Although HPV testing is not recommended to guide colposcopy triage of abnormalities of higher grade than ACS-US, many clinicians, including obstetrician-gynecologists, reported such use. We may have overestimated inappropriate use if respondents confused HPV testing to guide initial colposcopy after screening with another recommended HPV test use, ie, secondary triage of patients with low- or high-grade squamous intraepithelial lesions after colposcopy, treatment, or an accelerated cytology program.3,5,8,9 However, this misclassification was probably minor because the survey posed all HPV testing questions in the screening section and did not cover posttreatment or postcolposcopy management and most clinicians who used HPV tests for higher-grade abnormalities practiced specialties that rarely treat these lesions. Moreover, a survey of obstetrician-gynecologists found similar patterns.13 Test misuse may reflect confusion about newly marketed tests, liberal reimbursement, or patient demand for new technology prompted by consumer marketing; 58% of clinicians ordered tests at least partly on patient request. To enhance clinician knowledge about HPV and appropriate HPV testing, ACOG, CDC, and other organizations have developed training curricula, guideline summaries, and HPV test algorithms (see the box, “Materials for the Public, Patients, and Clinicians”).2,8,9 Attention should first focus on physicians in family, adolescent, or internal medicine and physician assistants who screen many women but often reported inappropriate testing. Laboratory quality improvement organizations, health plans, insurers, and health care purchasers should also discourage reimbursement for reasons not approved by the FDA.


When clinicians ordered HPV tests, less than two thirds of clinicians notified patients of HPV testing, sought consent for HPV testing, or explained that the HPV test detects a sexually transmitted infection. Clinicians should consider that STD testing without consent may raise ethical and billing dilemmas; cause anger, discomfort, or stigma for patients; prolong counseling; or discourage needed follow-up or later screening, even if HPV test results are negative.25 Being notified of a sexually transmitted infection linked with cancer can be alarming, regardless of the cytology result, and can magnify the stress associated with abnormal cytology.26 Accordingly, some clinics have successfully introduced routine informed consent procedures for reflex HPV testing for ASC-US (Thomas Cox, oral communication, April 20, 2004) or cytology notification letters that explain HPV (Walter Kinney, oral communication, December 6, 2004). Others are considering “shared decision making,” where clinicians and patients consider HPV testing along with other screening or ASC-US management options.25

We found that, during checkups, screening, and notification of patients about abnormal cytology, the use of HPV tests has reinforced the message that a STD causes cervical cancer. Most clinicians noted that addressing HPV would encourage follow-up and not detract attention from cancer prevention. It may also provide entrées to discussing STD and human immunodeficiency virus (HIV) prevention, screening, vaccines, or barrier contraception. However, many clinicians noted that discussing HPV raises concerns about partner fidelity and causes patient distress, anger, or shame, as other studies show.15,25–27 Public knowledge about HPV is limited and fraught with misunderstanding.25 Many patients find it hard to grasp that most infections are transient, asymptomatic, and do not result in cancer and that HPV tests can be positive when cytology is normal. Even after counseling, patients may misinterpret test results, overestimate their cancer risk, or be unsure about follow-up.25,26 Effective counseling therefore takes skill, comfort, and time. Clinicians must balance positive and negative aspects of patient anxiety: motivation to adhere to follow-up advice versus difficulty in processing complex, sensitive information.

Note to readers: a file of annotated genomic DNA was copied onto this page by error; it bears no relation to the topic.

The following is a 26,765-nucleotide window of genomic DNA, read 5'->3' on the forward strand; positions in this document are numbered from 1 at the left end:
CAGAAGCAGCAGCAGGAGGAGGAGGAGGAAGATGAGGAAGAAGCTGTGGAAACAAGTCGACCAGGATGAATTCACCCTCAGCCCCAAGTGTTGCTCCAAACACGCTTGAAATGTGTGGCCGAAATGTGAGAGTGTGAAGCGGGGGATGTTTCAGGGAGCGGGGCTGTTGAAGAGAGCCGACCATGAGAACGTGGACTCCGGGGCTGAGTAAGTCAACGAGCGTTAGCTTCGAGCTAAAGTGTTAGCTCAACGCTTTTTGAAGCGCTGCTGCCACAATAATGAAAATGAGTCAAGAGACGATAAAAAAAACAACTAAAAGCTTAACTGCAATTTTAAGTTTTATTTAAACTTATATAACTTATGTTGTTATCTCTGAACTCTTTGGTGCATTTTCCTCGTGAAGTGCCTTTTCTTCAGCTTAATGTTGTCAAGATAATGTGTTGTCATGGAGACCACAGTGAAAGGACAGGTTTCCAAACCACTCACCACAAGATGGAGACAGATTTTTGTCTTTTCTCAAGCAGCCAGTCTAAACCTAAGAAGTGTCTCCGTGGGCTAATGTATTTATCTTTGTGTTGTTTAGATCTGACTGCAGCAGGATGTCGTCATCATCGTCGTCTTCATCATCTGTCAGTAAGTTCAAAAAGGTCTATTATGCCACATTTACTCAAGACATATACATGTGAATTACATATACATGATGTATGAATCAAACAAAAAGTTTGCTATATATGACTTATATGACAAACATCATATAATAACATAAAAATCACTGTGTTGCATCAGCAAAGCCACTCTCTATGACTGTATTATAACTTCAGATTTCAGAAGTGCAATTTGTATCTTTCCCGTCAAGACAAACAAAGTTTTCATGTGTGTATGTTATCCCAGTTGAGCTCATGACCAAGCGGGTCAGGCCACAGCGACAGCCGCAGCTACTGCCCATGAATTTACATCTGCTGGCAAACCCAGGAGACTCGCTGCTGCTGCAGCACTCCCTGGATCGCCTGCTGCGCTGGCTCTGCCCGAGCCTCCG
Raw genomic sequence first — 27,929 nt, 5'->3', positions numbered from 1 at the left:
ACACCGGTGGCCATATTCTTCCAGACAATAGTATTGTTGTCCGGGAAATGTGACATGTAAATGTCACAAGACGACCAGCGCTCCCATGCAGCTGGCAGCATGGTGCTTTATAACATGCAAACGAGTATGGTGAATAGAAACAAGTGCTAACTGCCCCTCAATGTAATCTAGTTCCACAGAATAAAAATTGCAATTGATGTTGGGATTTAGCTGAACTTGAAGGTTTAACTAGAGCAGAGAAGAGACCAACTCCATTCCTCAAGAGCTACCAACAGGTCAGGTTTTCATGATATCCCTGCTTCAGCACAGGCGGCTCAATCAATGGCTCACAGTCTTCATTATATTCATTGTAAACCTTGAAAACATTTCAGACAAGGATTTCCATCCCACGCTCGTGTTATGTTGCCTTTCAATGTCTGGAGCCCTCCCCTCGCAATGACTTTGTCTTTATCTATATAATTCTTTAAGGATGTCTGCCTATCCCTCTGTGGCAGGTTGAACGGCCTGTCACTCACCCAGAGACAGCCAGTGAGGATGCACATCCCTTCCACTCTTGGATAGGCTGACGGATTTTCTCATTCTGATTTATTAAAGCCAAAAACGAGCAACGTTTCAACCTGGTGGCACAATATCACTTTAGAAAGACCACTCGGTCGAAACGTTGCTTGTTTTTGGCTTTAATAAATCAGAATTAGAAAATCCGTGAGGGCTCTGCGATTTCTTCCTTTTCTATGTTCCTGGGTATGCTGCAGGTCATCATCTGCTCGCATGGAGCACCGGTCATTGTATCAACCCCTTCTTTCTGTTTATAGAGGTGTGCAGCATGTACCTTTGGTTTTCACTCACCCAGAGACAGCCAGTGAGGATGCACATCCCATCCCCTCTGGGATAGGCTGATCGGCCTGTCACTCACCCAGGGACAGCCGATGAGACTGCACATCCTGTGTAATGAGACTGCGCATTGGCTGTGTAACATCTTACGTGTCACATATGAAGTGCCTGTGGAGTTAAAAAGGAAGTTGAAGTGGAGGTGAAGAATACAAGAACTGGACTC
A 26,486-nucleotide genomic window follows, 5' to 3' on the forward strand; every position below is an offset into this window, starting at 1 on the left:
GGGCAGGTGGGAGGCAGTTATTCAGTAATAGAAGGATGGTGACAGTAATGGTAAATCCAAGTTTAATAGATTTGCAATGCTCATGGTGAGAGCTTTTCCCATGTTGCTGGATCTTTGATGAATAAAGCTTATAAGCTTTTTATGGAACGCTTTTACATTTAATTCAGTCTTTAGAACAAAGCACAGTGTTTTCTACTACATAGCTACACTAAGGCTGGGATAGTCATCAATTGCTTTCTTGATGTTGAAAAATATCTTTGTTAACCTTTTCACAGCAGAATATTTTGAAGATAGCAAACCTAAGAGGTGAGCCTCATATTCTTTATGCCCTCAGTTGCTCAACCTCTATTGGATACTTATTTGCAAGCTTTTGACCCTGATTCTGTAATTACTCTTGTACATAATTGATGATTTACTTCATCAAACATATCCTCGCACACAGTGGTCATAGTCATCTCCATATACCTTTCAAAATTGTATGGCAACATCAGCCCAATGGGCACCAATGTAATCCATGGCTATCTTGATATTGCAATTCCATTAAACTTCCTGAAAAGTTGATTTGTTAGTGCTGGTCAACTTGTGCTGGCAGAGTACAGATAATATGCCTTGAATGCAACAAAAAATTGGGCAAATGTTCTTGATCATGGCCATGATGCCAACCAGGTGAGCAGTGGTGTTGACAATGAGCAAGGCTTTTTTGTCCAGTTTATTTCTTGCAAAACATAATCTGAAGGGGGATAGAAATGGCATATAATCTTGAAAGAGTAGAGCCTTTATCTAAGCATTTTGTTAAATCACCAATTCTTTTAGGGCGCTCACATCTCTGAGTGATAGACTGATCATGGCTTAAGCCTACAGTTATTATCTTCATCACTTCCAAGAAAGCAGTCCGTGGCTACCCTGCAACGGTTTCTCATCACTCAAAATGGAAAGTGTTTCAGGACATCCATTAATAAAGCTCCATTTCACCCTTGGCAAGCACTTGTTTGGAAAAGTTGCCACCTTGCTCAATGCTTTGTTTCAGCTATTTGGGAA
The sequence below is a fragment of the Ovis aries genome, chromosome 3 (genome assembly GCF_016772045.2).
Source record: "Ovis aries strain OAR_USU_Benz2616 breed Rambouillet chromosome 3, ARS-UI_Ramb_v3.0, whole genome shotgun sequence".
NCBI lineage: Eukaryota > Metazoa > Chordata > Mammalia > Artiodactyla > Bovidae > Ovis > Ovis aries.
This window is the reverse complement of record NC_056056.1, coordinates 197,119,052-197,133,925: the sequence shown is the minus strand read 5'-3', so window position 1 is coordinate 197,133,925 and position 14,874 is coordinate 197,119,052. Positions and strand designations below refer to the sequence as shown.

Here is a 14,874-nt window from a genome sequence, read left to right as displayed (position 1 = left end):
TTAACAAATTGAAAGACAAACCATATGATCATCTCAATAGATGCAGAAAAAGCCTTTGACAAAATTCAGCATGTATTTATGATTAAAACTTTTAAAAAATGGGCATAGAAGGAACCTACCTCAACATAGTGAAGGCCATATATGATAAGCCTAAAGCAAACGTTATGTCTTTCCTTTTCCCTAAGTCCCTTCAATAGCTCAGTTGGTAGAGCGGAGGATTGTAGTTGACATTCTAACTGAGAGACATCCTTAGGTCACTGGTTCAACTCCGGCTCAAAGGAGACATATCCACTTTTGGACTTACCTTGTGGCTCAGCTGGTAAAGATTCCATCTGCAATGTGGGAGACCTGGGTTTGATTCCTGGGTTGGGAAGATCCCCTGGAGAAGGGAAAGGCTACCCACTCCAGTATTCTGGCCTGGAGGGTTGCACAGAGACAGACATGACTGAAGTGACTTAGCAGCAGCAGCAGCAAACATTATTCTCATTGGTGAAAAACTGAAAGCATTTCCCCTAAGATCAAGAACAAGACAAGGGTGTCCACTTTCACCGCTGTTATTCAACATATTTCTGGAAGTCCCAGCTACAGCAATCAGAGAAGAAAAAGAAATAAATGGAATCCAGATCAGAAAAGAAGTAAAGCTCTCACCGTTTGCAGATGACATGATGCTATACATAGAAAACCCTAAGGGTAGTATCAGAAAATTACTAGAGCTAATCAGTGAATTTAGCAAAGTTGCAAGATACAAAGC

Written educational materials about HPV and abnormal cytology can reinforce counseling messages and reduce distress of patients who can digest information over time,28 but few clinicians in our survey used such materials. Fortunately, many counseling and education materials and hotlines have been recently developed in English and Spanish for all literacy levels (see the box, “Materials for the Public, Patients, and Clinicians”). Many cover topics that might pre-empt anxiety, shame, and blaming: the high prevalence of benign HPV infection, the low absolute cancer risk of HPV-infected women, the value of regular cytologic screening, the likelihood that long-standing partners of HPV-infected women are already infected, and uncertainty about the timing of HPV acquisition. Studies of how these materials affect women's understanding and reactions, screening and follow-up, and sexual habits are especially important in high-risk, low-literacy women.

Many experts predict that HPV testing according to current guidelines will enhance the efficiency and cost-effectiveness of screening and follow-up of low-risk, regularly screened women. These are laudable goals, given that cytology is one of the nation's most costly screening programs and many women are overscreened.24 However, some experts caution that the current HPV test indications may not substantially reduce the bulk of U.S. cancer cases that are diagnosed in never or rarely screened women,29 most of whom are uninsured, rural, minority, or foreign-born,7 or that possibility of testing for HPV, a potentially stigmatized STD, may make such women less willing to seek screening.27 To meet the ultimate test of a new technology—to reduce cancer morbidity and mortality—HPV testing must be integrated into programs that enhance regular cytologic screening of underscreened women and ensure that STD-related stigma does not reduce screening participation.


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© 2006 by The American College of Obstetricians and Gynecologists. Published by Wolters Kluwer Health, Inc. All rights reserved.